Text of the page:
On Form 8949, always use the cost basis and the gross proceeds shown on Form 1099-B or the reformatted substitute statement from your broker. You want to report the figures that the IRS receives. It is up to you—not your company, your broker, or the IRS—to make any necessary modifications on your Form 8949. A few fixes for common situations:
- If the cost basis in Box 1e of Form 1099-B is too low, you still report it in column (e). Make the appropriate adjustment in column (g) of Form 8949 and put Code B in column (f).
- Should Box 1e be blank, you simply report the correct basis in column (e) of Form 8949.
- If your 1099-B does not subtract commissions or other fees from the proceeds (though it should), don't add them to your cost basis on Form 8949. Instead, adjust the amount in column (g) and add Code E in column (f).
Alert: You must accurately report your cost basis on Form 8949, making any adjustments required, to avoid being taxed twice on income already reported as part of your compensation on your W-2. Some people incorrectly use the exercise price as the basis for their NQSOs (a similar mistake lurks with ESPPs too). But your basis in the stock is the amount you paid to exercise the options (or purchase ESPP stock) plus the amount of income included on your W-2 as a result of the exercise (or purchase).
Each type of exercise method can create its own confusion with the reporting of shares sold either at exercise or later. For example, with a sell-to-cover exercise, if you sold only some of the shares at exercise you don't want to report on your Form 8949 and Schedule D the cost basis for all the shares exercised. This would result in a much larger tax basis and a capital loss for these shares sold.
In the Tax Center on this website, see our tax-return video and the special section Reporting Company Stock Sales. It has annotated diagrams of Form 8949 and Schedule D for reporting situations involving sales of all types of stock compensation and ESPPs.
Sometimes people don't tell their accountants or the IRS about incentive stock options that they have exercised and held; they may believe that exercise without a sale is a nontaxable event. So they figure in good faith that the accountant or IRS doesn't need to know. Others may have forgotten about ISO exercises, particularly since the stock value isn't reflected in W-2s.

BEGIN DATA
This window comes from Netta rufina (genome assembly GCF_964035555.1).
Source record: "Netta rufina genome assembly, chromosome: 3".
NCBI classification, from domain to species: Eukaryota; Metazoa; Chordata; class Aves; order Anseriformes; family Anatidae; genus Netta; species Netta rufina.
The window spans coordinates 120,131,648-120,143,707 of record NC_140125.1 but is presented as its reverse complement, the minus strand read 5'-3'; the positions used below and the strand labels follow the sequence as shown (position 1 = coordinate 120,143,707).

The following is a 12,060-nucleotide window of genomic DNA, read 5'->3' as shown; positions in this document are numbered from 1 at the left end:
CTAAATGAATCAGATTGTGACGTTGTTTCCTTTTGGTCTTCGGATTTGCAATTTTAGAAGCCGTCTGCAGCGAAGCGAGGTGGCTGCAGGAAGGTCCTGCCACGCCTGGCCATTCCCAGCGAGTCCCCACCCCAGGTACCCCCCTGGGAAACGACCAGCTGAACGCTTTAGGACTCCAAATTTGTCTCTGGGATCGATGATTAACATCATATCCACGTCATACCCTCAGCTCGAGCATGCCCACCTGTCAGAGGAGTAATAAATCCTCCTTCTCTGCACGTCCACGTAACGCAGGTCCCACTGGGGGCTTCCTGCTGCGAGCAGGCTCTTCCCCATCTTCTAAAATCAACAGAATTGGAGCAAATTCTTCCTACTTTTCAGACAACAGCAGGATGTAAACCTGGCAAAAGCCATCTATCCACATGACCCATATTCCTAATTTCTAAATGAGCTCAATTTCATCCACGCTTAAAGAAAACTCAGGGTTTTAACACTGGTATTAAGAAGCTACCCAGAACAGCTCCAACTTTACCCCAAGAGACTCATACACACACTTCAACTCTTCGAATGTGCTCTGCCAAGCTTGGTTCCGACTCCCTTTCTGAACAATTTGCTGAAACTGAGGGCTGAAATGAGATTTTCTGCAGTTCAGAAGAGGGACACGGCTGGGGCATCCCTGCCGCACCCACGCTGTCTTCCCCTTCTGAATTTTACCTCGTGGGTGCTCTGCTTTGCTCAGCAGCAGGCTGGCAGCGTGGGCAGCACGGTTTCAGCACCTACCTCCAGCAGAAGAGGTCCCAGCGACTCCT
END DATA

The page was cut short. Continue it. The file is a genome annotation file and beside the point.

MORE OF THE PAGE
Alternatively, you may know too well about your expected AMT hit on paper profits for last year's exercise and hold. Since there is no W-2 paper trail, you wonder why your accountant or the IRS needs to know about your exercise.
The problem with this omission is that it will make your alternative minimum tax calculation incorrect. The reason: when you exercise ISOs and then hold the shares through the calendar year of exercise, you do not have current regular income. Instead, you have income for AMT purposes.
In addition, when the time comes to sell the stock, this is reported to the IRS. An audit could reveal that the earlier ISO exercise and hold was not considered in the AMT calculation. Along with paying the back taxes you owe, you would then pay interest and penalties too. If you cannot come up with the cash for the taxes that are due with your return for the AMT, you may want to work out a payment plan with the IRS.
Alert: ISO exercises in a given tax year are reported on Form 3921 early in the following year. This form helps you collect information for reporting sales of ISO shares on your tax return and assists in the AMT calculation at exercise. The IRS also receives a copy of the form, ensuring that the IRS knows about your ISO exercise and therefore any AMT triggered by the exercise income. For details, see the related article elsewhere on this website.